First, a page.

It's a good explanation (or excuse). On a first class carriage to Hong kong, I assumed most of the people around me weren't "villagers". I've also travelled to much less developed countries where the standard of social etiquette (both in countryside and cities) was significantly higher.
Oct 11, 2013 21:15 Report Abuse
On trains: Loud earth rumbling snores - within seconds of pulling out of the station…oh to be able to fall asleep so fast and blissfully unaware of anyone or anything The electronic soundtrack of someone else having fun (on the latest computer game) The sounds of nails being clipped - followed by the thought of sitting on someone else's nail clippings on my next train journey.
Oct 05, 2013 18:10 Report Abuse
Definitely the people who yell into their phones are the worst of mankind. Yesterday I had the most peaceful bus, everyone politely seated, even the children weren't making a sound. Then of course one guy who looks like he has been living in a cave for months gets on the bus, pulls out his 90's era cell phone, and proceeds to turn the speaker up as loud as it can, and yell at some girl on the other side of the line. My own personal annoyance is the bus terminal outside my house. Every morning about 6:30am I get a rude awakening of buses reving up their engines like a NASCAR race, as they get started on the morning route. During winter it is even worse, they sit with the engine rev'ed for 20 to 30 minutes and wake up the entire neighborhood. Also, if you live in an area where scooters are allowed, not only are the car alarms annoying, but so are the horns. They have some "Wheee" noise that makes me cringe everytime, and I also know every single time that person is "wheeee"ing, it means they are running a red light, or about to run over a young Mom and her 2 children because road signs don't apply to scooter drivers.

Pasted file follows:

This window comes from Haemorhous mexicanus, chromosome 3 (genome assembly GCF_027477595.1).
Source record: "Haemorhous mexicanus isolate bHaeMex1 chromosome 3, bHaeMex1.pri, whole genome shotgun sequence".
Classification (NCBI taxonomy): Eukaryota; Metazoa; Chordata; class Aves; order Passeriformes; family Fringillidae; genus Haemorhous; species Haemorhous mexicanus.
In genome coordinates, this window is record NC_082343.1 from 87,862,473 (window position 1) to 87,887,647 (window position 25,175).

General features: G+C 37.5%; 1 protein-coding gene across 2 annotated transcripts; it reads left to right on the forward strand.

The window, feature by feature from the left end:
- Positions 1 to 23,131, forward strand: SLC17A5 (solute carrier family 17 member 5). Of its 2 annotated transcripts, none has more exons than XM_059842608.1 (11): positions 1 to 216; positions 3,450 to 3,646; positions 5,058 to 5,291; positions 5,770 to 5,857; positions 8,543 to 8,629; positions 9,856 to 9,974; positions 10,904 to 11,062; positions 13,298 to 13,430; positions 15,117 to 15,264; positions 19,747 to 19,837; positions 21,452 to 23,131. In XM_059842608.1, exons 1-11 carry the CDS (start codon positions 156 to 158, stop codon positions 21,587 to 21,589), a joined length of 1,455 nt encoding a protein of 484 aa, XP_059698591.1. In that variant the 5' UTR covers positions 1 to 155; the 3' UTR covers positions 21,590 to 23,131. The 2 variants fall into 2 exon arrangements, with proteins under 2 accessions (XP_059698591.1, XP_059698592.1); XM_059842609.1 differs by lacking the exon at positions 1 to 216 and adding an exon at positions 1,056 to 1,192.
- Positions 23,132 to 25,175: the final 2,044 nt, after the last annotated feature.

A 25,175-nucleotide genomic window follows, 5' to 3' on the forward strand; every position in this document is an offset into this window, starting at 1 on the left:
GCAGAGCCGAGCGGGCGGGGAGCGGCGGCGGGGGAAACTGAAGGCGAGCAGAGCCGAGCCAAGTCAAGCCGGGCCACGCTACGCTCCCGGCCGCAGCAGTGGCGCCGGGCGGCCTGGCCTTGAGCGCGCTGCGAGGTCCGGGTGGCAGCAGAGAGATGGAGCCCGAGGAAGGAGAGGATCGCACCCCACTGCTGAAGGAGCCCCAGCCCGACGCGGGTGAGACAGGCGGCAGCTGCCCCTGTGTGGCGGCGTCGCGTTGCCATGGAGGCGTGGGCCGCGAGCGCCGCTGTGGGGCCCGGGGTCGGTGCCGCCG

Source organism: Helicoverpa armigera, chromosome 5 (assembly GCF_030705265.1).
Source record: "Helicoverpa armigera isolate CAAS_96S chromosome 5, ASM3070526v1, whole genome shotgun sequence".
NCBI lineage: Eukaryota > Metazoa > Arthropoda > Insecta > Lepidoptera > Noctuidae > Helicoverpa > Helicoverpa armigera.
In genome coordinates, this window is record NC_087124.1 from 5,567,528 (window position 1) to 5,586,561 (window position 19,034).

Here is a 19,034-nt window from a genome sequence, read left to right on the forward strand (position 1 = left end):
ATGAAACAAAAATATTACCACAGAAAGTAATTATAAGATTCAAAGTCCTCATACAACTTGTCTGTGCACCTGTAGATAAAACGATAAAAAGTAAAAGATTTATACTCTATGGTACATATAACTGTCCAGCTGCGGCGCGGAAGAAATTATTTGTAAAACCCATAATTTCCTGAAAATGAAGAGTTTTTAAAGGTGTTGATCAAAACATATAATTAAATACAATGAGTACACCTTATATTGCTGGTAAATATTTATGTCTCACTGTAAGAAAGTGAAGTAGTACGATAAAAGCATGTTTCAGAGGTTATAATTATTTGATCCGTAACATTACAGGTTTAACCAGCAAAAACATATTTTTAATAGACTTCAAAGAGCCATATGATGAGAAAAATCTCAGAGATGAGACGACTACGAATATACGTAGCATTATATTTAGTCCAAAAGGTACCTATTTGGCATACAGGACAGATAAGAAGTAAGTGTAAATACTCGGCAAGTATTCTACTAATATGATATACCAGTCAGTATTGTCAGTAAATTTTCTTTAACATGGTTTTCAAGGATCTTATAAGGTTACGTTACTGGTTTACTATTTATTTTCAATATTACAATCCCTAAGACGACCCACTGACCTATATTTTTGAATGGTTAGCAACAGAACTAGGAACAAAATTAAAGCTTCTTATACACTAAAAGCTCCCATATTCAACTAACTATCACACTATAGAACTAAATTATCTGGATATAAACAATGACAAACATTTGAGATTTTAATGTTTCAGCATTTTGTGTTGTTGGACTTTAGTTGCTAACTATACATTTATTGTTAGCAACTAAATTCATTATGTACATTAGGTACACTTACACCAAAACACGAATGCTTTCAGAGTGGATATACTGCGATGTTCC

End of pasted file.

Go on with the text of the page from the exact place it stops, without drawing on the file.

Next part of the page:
Oct 01, 2013 19:42 Report Abuse
Those carrefore songs are annoying and Sajiao Behavior, i have seen old woman do this same crap to family members. I told one to just "shut the @#$% up" once as it was really grating on my tits in the store and people just stared for a bit and then she carried on.... oh and death to schools, car horns and builders working during hours i can't be arsed getting up and screaming and creating a huge kerfuffle! I see someone else mentioned the shouting on phones because you are so far from then that clearly only a shout will get to them.
Sep 30, 2013 19:40 Report Abuse